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A Running List Of All The Shots At Trump During The 2017 Oscars

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Workers prepare the red carpet arrivals area on Hollywood Boulevard for the 88th Annual Academy Awards on February 25, 2016. (Photo by David McNew/Getty Images)
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It's safe to say that things are likely going to get political tonight at the 89th Annual Academy Awards.

Meryl Streep's blistering speech at the Golden Globes last month set the stage for an activist awards season—and that was before Donald Trump had even taken office.

Looking backwards, Marlon Brando's 1973 Oscar win for The Godfather was arguably the beginning of Oscar politicking as we know it today. Brando declined to attend the ceremony in protest of Hollywood's treatment of Native Americans, and sent activist and Apache tribe member Sacheen Littlefeather to accept the award in his place. According to the Washington Post, Littlefeather "was booed by some members of the audience, while others clapped over the booing."

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For a full rundown of political moments throughout the telecast's history, see IndieWire's excellent timeline here. Only time will tell if anyone issues a cri de cœur to rival Brando's at the 2017 ceremony, but we'll be keeping track in the meantime.

Jimmy Kimmel

The telecast's host popped the evening's Trump cherry with a few digs at the president during his opening monologue. Kimmel quipped that the Oscars are being watched by millions around the world, and in "225 countries that hate us."

He then flipped the #OscarsSoWhite controversy of last year on its head. "Remember when the Oscars seemed racist last year?"

Kimmel then poked at Trump's Twitter feud with Meryl Streep. "The over-rated Meryl Streep, everyone," he said, as the crowd gave a roaring applause to the actress.

Jimmy Kimmel channels his inner-Trump when turning his attention to Meryl Streep #Oscars pic.twitter.com/12rRTyHzyg

— Mashable (@mashable) February 27, 2017

Alessandro Bertolazzi
"I am an immigrant and this is for all the immigrants," Bertolazzi, one of the make-up directors of Suicide Squad noted as he accepted his Oscar.

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Jimmy Kimmel
Kimmel was back after a commercial break with a nod to superheroes (re: a dig at Trump). "Doctor Strange was nominated for Outstanding Visual Effects and was also named for Secretary of Housing and Urban Development."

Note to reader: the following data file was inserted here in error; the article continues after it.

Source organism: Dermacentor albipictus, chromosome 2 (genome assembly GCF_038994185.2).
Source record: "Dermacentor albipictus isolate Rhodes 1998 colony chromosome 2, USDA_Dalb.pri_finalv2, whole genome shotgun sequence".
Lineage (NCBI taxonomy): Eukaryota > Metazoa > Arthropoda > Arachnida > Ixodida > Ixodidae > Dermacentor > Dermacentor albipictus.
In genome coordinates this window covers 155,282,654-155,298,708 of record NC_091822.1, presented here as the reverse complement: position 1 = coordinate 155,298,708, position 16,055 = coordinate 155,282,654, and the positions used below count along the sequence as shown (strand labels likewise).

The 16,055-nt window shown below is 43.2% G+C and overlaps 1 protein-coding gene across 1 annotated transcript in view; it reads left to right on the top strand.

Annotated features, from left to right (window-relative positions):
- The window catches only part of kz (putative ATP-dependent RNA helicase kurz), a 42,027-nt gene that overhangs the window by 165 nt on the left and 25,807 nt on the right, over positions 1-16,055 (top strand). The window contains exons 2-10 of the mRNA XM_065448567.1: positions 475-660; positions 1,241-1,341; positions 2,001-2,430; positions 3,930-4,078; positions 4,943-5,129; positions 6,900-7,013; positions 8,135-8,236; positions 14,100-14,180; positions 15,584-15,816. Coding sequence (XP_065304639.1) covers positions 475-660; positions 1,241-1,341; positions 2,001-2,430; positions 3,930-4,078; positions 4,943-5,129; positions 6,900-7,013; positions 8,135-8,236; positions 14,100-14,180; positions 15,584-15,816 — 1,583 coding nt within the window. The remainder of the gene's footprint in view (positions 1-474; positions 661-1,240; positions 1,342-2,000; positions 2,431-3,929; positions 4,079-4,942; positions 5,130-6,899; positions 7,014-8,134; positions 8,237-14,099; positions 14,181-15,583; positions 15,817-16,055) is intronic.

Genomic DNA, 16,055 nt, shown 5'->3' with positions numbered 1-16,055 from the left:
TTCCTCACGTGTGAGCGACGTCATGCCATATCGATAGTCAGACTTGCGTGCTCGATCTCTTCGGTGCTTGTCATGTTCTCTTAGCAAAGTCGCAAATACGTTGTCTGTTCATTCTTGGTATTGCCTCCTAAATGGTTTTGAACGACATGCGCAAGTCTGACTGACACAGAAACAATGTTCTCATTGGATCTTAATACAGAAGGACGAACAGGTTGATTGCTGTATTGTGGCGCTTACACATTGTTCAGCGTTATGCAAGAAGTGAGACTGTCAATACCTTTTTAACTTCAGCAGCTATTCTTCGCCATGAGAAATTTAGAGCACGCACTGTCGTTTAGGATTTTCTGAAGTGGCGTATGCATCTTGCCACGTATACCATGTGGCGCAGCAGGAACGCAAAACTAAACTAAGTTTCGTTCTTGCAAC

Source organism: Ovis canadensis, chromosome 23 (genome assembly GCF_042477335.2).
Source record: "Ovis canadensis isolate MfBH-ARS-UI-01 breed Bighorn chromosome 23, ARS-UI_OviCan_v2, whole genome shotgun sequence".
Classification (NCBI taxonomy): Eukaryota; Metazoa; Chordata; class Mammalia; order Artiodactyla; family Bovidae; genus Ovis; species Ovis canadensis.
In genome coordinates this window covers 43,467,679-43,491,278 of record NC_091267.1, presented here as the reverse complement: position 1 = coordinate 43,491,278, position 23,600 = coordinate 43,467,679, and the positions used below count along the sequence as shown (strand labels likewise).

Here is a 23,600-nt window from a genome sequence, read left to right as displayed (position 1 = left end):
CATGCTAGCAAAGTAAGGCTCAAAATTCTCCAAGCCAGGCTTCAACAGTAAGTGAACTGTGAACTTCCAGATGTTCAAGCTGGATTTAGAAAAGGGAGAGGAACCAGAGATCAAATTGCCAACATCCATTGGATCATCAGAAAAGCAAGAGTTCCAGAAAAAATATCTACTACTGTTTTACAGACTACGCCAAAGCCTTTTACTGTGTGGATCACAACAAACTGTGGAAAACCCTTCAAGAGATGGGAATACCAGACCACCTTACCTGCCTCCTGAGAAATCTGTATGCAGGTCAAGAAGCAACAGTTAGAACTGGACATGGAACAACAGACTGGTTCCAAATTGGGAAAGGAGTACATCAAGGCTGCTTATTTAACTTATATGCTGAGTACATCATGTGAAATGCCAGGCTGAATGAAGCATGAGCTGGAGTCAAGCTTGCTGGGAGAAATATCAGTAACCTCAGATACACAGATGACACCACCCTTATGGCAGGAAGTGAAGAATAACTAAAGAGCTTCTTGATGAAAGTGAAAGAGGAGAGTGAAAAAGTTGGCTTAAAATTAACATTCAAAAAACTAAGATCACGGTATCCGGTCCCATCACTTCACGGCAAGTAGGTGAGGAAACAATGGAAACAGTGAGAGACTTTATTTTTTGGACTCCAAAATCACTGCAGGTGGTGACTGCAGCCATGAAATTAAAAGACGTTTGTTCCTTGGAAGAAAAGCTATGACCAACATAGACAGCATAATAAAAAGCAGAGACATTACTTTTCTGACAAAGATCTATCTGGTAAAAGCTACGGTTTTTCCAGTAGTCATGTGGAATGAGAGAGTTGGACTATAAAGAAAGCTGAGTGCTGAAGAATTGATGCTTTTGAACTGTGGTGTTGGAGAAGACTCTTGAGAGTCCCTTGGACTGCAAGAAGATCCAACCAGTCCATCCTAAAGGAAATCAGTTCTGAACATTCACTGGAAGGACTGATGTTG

Then, after another commercial break, Kimmel continued: "Now it's time for something that's very rare, a president that believes in both the arts and the sciences."

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Asghar Farhadi
During the enforcement of President Trump's travel ban, filmmaker Farhadi was barred from returning to the US after visiting Iran. For his acceptance speech, Farhadi used a surrogate (he did not attend the show out of respect for those blocked) to call out the travel ban.

Gael Garcia Bernal
The Mexican actor took a stand against Trump's border wall. "As a Mexican, as a Latin American, as a migrant worker, as a human being, I am against any form of wall that wants to separate us."

Jimmy Kimmel
Over two hours into the show, Kimmel was back to throw a few jabs at Trump. Kimmel expressed concern that Trump had yet to tweet about the Oscars. So, Kimmel tweeted at him:

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Barry Jenkins
Barry Jenkins, who directed and helped adapt Terrell Alvin McCraney's one-act play into the Oscar-nominated Moonlight - " And all those people out there who feel there's no mirror for you, that your life's not reflected, the Academy has your back, the ACLU has your back, we have your back. And for the next four years, we will not leave you alone. We will not forget you."

Warren Beatty
And last, but not least, who better to mix politics and Hollywood (and read Oscar winners incorrectly with Faye Dunaway) than Warren Beatty: "...our goal in politics is the same as our goal in art, and that's to get to the truth." He then praised films for showing "respect of diversity and freedom around the world..."